Page ranch Arizona

I discovered this story after hearing Bill Mollison mention the Page Ranch in recording from made during his 1984 permaculture design courses. One of the attendees had recorded the lectures on old magnetic tape and more recently transferred them to digital form. Listen to the extract.

I decided to search out the Page Ranch online to see if I could learn more. The only real information was found in a 4 page PDF discussing the properties use as a toxic waste dump by the Arizona University.

From this I was able to get an idea of it's general location. Interestingly, not far from BioSpehere2.

 

The University of Arizona's Page Ranch started as a dream and a gift.

In 1923, at 65 years of age, J.T. Page retired as a Kansas City street car conductor. He and his wife Sarah came to southern Arizona to begin a life of dry land farming to find out "What was it like to really live in Arizona, as opposed to the high-energy, air-conditioned, water-sogged oases that now rupture the terrain?"

January 22, 1941... at the age of 83, Joseph Page transferred his property to the Board of Regents of the University of Arizona to continue his work in arid land ranching for the sum of ten dollars.

A February, 1941 American Forests magazine article tells more of the story:
"At this point death slipped in and robbed him of his wife, his helpmate, and for the first time he felt that he couldn't go on. In what he afterwards called a moment of weakness, he allowed friends to persuade him to move into town and to accept an old-age pension from the State of Arizona. A young man was engaged to take care of his place and to carry on the work”.

In a Tucson Citizen article from June 11, 1983, his then elderly niece remembers her uncle:
“He was a determined sort. He tried to dig wells by hand but never got deeper than 30 feet - not far enough to reach water. He had people come out and try water-witching with a twig. He read his bible every day and planted seeds according to the bible and the almanac. He kept a kind of faith.”
“With only the aid of that faith, a shovel and seventeen years of toil he and his wife undid half a century of destruction and healed their half section of land. One reference refers to him as a “disciple of the land. They showed the rest of the world that a destroyed grassland could grow again.”

At the end of World War II, Wallace Fuller, a professor of soils, water and engineering at the UA, decided to dispose of radioactive materials used for experiments. He chose Page Ranch because of "low rainfall, high evaporation rates and depth to ground water”. "More than 280 tons of toxic waste was buried in the Page-Trowbridge Ranch, not counting radioactive and chemical wastes, as well as unreported toxic wastes buried from the late 1940s through 1977”.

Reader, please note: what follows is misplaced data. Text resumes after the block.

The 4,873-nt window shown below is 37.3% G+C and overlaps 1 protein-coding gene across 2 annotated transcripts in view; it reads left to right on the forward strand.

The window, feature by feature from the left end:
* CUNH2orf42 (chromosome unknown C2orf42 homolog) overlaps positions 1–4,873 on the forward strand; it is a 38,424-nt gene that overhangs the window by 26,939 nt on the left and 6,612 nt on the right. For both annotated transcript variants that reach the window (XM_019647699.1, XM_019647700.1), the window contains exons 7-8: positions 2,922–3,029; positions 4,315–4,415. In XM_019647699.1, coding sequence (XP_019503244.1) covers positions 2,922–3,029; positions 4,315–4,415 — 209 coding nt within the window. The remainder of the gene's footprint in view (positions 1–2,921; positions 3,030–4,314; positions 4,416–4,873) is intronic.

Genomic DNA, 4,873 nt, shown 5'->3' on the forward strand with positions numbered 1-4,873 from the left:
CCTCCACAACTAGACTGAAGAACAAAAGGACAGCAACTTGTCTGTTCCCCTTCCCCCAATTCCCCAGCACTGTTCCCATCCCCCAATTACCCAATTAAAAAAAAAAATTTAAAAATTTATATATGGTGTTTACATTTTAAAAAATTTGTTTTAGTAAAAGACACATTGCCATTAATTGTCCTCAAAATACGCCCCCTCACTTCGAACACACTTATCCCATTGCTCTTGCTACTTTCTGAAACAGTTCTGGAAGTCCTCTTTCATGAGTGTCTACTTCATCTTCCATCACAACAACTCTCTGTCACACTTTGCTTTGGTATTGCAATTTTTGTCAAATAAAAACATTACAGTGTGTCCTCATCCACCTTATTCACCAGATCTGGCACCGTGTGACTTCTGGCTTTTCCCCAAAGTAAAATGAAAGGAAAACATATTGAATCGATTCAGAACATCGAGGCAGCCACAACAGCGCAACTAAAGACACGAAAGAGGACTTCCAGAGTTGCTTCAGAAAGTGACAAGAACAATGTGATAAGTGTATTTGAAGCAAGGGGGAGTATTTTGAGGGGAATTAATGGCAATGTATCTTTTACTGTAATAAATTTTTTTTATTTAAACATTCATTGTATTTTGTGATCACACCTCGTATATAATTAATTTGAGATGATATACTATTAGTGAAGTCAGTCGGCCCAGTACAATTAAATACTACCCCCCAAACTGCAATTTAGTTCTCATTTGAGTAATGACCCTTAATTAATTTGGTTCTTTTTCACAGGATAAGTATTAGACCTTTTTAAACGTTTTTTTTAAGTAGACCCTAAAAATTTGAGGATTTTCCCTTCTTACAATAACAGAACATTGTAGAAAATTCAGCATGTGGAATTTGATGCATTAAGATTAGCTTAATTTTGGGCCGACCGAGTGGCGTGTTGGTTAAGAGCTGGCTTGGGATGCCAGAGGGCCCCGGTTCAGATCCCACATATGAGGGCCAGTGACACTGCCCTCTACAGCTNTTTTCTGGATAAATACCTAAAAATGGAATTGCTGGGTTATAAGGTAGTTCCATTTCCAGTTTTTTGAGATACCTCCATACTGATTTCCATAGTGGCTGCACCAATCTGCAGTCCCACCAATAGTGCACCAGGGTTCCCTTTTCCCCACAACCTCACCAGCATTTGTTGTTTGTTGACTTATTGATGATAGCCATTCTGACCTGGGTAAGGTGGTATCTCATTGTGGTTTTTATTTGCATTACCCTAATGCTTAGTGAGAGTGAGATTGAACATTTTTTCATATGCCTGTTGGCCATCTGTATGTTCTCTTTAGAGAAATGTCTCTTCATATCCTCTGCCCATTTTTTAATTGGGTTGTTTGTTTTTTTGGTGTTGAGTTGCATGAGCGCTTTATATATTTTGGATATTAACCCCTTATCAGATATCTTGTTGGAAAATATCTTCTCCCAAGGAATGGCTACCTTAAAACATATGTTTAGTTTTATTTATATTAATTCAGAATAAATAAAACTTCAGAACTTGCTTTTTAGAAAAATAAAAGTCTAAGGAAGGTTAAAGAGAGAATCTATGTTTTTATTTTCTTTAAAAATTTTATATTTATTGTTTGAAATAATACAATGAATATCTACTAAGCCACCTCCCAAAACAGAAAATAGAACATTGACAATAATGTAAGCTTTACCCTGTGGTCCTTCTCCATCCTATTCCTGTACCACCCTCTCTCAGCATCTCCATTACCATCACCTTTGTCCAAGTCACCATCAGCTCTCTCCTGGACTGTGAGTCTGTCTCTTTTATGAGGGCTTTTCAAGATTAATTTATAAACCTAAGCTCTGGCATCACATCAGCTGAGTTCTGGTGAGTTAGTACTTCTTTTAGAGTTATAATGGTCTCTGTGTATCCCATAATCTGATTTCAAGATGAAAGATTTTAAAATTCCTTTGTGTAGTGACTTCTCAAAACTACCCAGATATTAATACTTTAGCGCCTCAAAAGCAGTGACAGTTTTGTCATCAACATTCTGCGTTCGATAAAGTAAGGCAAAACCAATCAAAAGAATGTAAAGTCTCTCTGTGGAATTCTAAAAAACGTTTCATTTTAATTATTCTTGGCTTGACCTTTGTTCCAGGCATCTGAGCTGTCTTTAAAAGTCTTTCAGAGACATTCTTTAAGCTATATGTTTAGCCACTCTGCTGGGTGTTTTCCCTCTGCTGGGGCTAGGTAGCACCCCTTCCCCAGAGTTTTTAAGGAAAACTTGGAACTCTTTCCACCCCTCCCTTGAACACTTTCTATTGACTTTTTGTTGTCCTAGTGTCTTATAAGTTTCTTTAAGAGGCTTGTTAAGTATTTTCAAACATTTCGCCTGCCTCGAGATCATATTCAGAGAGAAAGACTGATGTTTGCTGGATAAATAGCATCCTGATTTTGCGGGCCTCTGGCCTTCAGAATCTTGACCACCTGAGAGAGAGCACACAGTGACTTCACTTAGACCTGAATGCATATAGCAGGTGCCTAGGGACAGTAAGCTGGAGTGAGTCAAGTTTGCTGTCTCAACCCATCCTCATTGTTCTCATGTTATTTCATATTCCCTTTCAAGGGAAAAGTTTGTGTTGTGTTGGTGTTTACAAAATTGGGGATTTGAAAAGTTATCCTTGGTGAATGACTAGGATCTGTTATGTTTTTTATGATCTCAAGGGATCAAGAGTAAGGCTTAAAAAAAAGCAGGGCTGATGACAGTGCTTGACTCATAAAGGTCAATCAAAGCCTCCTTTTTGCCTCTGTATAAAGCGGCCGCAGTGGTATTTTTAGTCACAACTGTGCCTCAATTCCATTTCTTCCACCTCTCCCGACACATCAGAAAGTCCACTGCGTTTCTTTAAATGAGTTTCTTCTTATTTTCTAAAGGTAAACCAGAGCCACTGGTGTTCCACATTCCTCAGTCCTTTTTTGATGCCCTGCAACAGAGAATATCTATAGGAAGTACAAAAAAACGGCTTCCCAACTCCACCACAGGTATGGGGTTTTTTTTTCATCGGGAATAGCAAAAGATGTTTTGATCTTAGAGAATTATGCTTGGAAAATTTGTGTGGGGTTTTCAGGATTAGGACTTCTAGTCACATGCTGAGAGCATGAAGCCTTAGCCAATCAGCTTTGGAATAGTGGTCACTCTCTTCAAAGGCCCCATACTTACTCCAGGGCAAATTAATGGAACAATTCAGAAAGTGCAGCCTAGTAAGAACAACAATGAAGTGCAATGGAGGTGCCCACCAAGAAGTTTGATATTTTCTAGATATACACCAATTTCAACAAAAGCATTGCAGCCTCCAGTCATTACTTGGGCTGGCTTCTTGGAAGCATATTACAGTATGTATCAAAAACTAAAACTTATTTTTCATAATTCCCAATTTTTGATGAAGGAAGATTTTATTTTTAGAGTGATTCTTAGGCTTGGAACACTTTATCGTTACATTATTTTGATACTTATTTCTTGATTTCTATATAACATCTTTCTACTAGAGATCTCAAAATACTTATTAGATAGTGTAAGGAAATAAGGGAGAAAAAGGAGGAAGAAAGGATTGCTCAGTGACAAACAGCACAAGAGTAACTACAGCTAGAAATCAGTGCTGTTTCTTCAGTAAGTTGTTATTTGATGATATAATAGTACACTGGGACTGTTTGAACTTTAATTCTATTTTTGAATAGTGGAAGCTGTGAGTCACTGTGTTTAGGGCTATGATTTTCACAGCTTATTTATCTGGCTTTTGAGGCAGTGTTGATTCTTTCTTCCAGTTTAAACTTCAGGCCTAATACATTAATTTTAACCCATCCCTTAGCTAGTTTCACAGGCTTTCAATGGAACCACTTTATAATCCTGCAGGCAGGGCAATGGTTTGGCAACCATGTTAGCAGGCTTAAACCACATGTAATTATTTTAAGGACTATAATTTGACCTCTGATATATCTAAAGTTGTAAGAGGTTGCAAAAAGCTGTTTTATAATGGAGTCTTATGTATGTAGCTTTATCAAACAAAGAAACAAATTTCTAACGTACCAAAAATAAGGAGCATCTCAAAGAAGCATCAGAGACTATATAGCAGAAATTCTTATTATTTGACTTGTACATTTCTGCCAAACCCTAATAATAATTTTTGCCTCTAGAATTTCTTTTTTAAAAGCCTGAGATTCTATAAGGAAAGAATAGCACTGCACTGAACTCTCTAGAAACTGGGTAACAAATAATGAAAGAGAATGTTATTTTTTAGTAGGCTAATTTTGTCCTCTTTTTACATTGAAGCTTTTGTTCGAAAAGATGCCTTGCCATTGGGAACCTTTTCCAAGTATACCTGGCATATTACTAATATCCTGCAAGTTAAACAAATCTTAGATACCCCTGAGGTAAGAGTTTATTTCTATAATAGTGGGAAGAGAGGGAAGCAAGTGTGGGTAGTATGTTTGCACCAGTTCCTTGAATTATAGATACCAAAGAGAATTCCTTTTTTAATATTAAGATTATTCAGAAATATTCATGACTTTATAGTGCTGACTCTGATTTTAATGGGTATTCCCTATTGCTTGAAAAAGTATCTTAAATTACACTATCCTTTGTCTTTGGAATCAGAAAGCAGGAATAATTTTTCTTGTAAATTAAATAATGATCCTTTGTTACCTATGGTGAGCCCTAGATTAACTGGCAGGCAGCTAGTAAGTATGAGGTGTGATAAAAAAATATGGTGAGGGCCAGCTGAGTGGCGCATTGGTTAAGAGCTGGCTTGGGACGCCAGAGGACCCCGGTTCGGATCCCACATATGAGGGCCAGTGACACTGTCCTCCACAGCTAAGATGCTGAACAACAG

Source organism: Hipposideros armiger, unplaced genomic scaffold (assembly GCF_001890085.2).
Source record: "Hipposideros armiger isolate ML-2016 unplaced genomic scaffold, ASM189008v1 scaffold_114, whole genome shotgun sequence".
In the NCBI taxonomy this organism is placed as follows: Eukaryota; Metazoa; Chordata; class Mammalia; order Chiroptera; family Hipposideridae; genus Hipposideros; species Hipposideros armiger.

The University of Arizona's Page Ranch started as a dream and a gift.
In 1923, at 65 years of age, J.T. Page retired as a Kansas City street car conductor. He and his wife Sarah came to southern Arizona to begin a life of dry land farming to find out "What was it like to really live in Arizona, as opposed to the high-energy, air-conditioned, water-sogged oases that now rupture the terrain?"

January 22, 1941... at the age of 83, Joseph Page transferred his property to the Board of Regents of the University of Arizona to continue his work in arid land ranching for the sum of ten dollars.

A February, 1941 American Forests magazine article tells more of the story:
"At this point death slipped in and robbed him of his wife, his helpmate, and for the first time he felt that he couldn't go on. In what he afterwards called a moment of weakness, he allowed friends to persuade him to move into town and to accept an old-age pension from the State of Arizona. A young man was engaged to take care of his place and to carry on the work”.

In a Tucson Citizen article from June 11, 1983, his then elderly niece remembers her uncle:
“He was a determined sort. He tried to dig wells by hand but never got deeper than 30 feet - not far enough to reach water. He had people come out and try water-witching with a twig. He read his bible every day and planted seeds according to the bible and the almanac. He kept a kind of faith.”
“With only the aid of that faith, a shovel and seventeen years of toil he and his wife undid half a century of destruction and healed their half section of land. One reference refers to him as a “disciple of the land. They showed the rest of the world that a destroyed grassland could grow again.”

At the end of World War II, Wallace Fuller, a professor of soils, water and engineering at the UA, decided to dispose of radioactive materials used for experiments. He chose Page Ranch because of "low rainfall, high evaporation rates and depth to ground water”. "More than 280 tons of toxic waste was buried in the Page-Trowbridge Ranch, not counting radioactive and chemical wastes, as well as unreported toxic wastes buried from the late 1940s through 1977”.

How a rural dream became a toxic dump site map information